A star is a very hot and luminous object, so luminous that we can see some of them which are thousands of lightyears away with our naked eye. It is powered by nuclear fusion, a process that occurs in its core. For a large part of the star’s lifetime, around 90%, it is hydrogen burning that dominates. Protons (i.e. Hydrogen nuclei) are merged together to form Helium nuclei, releasing energy in the form of heat and electromagnetic radiation, which reaches us partly as visible light.
Most of the time, stars are in hydrostatic equilibrium. This complicated expression designates something quite simple – it’s a balance between two forces, namely the pressure of the gas pushing outwards from the core shell and gravity pulling inwards. The latter is due to the star’s mass, and the pressure is caused by the particles moving at high speed because of the high temperatures.
Mass is a key factor to tells us how a star will evolve: the more massive, the faster it will use up its Hydrogen to produce Helium. This is due hydrostatic equilibrium again, which tells us that the internal pressure will have to balance the larger mass via an increase in the temperature through the burning of more fuel. Below, you can see a stellar classification diagram, known as Hertzsprung-Russell diagram, based on the temperature as well as the luminosity of stars. Note that blue stars are the hottest and red stars the coolest, unlike what the labels on your water tap may say!
Main sequence stars like the Sun are the ones burning Hydrogen. There are also other types of stars, like the impressive Giants and Supergiants. These are what stars become later in their lives; our Sun will eventually become a red giant in a few billion years, and stars which are already more massive from birth can become supergiants.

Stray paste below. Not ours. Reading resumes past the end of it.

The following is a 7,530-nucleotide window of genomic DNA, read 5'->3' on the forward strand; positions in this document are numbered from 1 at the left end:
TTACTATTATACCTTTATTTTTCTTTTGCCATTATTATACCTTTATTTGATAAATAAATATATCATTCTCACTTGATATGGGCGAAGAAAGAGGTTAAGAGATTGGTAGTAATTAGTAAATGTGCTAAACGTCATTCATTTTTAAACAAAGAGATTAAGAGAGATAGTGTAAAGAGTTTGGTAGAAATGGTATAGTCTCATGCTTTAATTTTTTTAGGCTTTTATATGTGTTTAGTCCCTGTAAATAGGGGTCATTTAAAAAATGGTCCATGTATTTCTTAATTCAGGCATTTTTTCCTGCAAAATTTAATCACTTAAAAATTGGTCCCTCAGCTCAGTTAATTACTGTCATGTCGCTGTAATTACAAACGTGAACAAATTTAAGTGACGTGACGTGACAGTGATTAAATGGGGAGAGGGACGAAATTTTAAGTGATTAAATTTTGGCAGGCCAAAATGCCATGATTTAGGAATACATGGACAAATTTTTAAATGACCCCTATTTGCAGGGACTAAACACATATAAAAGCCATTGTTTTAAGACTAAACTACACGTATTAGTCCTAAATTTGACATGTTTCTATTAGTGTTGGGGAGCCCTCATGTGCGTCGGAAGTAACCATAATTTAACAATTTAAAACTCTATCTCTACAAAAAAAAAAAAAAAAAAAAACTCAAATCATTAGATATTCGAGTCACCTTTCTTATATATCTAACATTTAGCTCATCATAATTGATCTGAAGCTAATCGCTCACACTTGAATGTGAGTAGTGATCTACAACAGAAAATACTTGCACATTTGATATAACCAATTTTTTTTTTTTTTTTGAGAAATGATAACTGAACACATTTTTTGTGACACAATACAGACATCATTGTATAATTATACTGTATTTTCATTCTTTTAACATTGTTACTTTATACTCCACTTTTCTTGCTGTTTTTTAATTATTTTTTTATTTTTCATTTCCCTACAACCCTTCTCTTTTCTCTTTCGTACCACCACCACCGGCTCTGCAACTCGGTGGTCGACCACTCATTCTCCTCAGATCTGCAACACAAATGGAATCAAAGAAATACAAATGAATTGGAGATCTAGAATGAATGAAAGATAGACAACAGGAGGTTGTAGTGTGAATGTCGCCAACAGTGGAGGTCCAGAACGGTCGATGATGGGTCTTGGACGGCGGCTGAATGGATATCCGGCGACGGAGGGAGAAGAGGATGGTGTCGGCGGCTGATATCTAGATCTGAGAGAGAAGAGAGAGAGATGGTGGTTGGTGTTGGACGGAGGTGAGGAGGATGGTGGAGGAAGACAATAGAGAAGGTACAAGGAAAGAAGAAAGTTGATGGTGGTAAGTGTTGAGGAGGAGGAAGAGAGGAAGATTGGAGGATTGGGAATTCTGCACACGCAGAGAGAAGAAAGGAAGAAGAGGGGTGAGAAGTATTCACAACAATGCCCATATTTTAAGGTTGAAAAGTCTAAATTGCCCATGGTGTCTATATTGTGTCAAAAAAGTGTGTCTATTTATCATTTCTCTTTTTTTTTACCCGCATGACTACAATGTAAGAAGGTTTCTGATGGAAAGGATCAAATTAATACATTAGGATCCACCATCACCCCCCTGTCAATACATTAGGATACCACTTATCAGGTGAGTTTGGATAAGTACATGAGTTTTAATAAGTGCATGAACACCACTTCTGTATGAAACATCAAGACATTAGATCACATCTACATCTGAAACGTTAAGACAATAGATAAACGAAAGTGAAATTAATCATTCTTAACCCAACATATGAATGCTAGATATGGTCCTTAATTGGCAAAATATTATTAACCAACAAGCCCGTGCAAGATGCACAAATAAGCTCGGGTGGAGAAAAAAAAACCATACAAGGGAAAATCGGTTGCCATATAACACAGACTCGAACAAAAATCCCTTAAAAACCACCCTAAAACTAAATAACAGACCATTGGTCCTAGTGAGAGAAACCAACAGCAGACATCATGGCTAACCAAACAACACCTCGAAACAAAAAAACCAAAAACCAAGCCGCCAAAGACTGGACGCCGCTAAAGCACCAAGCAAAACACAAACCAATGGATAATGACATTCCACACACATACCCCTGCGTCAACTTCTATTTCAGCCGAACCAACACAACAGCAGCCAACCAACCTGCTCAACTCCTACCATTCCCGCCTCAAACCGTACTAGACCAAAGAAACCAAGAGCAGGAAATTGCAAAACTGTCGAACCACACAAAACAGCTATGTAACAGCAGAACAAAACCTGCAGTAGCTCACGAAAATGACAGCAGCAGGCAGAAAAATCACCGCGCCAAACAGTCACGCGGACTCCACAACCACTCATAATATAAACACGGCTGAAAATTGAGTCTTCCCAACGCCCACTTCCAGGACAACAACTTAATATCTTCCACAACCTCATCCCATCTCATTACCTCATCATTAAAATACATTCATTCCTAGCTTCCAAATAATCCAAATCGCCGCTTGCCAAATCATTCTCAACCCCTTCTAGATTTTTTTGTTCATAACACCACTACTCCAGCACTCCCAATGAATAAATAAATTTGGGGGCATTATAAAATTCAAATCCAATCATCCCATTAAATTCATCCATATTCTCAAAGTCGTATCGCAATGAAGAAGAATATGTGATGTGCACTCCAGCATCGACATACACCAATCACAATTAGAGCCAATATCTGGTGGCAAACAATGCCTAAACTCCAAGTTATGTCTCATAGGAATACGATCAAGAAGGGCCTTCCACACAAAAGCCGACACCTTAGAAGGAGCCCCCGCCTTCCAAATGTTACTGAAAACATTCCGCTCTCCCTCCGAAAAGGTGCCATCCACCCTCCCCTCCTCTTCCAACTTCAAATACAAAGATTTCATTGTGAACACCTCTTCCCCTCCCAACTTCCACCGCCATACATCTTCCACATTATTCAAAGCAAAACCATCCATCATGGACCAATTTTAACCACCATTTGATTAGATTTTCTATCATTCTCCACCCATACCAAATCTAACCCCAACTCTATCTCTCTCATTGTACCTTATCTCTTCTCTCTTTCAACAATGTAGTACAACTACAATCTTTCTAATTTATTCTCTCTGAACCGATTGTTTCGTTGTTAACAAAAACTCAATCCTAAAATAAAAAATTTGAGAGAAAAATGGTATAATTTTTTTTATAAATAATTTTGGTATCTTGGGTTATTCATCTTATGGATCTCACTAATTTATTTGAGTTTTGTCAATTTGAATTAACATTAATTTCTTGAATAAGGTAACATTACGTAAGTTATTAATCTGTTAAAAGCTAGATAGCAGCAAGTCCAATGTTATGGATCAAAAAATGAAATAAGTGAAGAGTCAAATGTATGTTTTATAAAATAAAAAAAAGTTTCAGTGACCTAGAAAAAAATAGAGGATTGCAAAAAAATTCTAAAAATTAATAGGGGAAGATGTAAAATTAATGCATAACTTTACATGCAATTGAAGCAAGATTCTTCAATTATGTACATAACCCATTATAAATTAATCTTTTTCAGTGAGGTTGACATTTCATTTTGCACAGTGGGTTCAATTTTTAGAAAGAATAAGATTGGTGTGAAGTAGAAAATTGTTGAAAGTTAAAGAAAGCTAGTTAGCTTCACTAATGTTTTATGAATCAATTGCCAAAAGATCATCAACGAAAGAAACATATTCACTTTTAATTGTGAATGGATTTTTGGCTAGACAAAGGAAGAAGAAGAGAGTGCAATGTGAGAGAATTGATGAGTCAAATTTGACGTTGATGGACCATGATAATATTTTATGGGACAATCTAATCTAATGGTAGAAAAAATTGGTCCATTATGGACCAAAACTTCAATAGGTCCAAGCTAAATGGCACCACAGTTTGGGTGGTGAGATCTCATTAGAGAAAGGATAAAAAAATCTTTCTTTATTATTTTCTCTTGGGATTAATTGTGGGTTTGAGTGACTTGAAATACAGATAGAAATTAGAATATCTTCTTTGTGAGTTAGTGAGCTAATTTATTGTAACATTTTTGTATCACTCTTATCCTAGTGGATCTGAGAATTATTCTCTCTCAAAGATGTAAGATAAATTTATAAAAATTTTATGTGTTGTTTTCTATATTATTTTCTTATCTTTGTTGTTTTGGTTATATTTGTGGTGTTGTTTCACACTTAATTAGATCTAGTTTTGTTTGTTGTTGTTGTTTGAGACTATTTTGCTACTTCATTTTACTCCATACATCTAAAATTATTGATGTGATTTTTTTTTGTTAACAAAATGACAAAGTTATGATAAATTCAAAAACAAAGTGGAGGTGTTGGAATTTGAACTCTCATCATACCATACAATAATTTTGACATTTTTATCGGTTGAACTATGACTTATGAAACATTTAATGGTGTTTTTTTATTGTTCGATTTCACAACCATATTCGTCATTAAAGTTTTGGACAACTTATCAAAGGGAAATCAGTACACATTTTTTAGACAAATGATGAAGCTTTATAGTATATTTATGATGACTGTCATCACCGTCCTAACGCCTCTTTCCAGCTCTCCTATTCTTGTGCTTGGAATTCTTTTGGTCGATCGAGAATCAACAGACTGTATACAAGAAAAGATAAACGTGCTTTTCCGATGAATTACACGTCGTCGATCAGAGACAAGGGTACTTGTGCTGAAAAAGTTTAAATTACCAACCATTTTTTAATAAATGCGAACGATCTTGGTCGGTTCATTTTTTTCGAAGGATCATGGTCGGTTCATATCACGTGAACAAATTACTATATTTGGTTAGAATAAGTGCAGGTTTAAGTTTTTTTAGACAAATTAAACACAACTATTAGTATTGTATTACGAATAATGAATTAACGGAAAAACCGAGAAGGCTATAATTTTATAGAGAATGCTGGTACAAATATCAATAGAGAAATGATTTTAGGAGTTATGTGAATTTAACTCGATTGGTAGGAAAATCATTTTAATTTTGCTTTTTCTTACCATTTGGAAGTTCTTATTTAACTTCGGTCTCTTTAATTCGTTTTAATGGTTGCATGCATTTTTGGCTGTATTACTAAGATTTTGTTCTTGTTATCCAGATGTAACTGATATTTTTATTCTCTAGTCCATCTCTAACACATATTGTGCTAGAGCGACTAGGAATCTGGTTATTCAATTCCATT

You could say that in the last part of their lives, all stars tend toward the top right corner of the H-R diagram - let me stress that it’s the surface temperature that decreases since when the star expands, the energy gets spread over a greater surface area. Once it has accumulated enough Helium in the core and it’s hot enough for Helium fusion to begin, a star will come out of hydrostatic equilibrium, expand and undergo the burning of other elements. Hydrogen burning may still continue in a shell around the core, where the temperature is sufficient for the protons’ fusion but not for Helium burning. Therefore, this shell will have its own hydrostatic equilibrium.
Subsequently, Carbon burning, Oxygen burning, and so on and so forth, can occur in the core of the most massive stars. They already have higher temperatures, and continue to heat up and expand until becoming supergiants, enabling the process of fusion to start for the next element. Again, this will lead to the formation of additional shells around the core for each burning stage. However, because it would require more energy to make them than gets released, elements heavier than Iron don’t get produced like this – but that’s a story for another time.
Article author: Maurane Gisiger
Cover Image: "Hubble Watches Super Star Create Holiday Light Show" by NASA
Richard Powell - The Hertzsprung Russell Diagram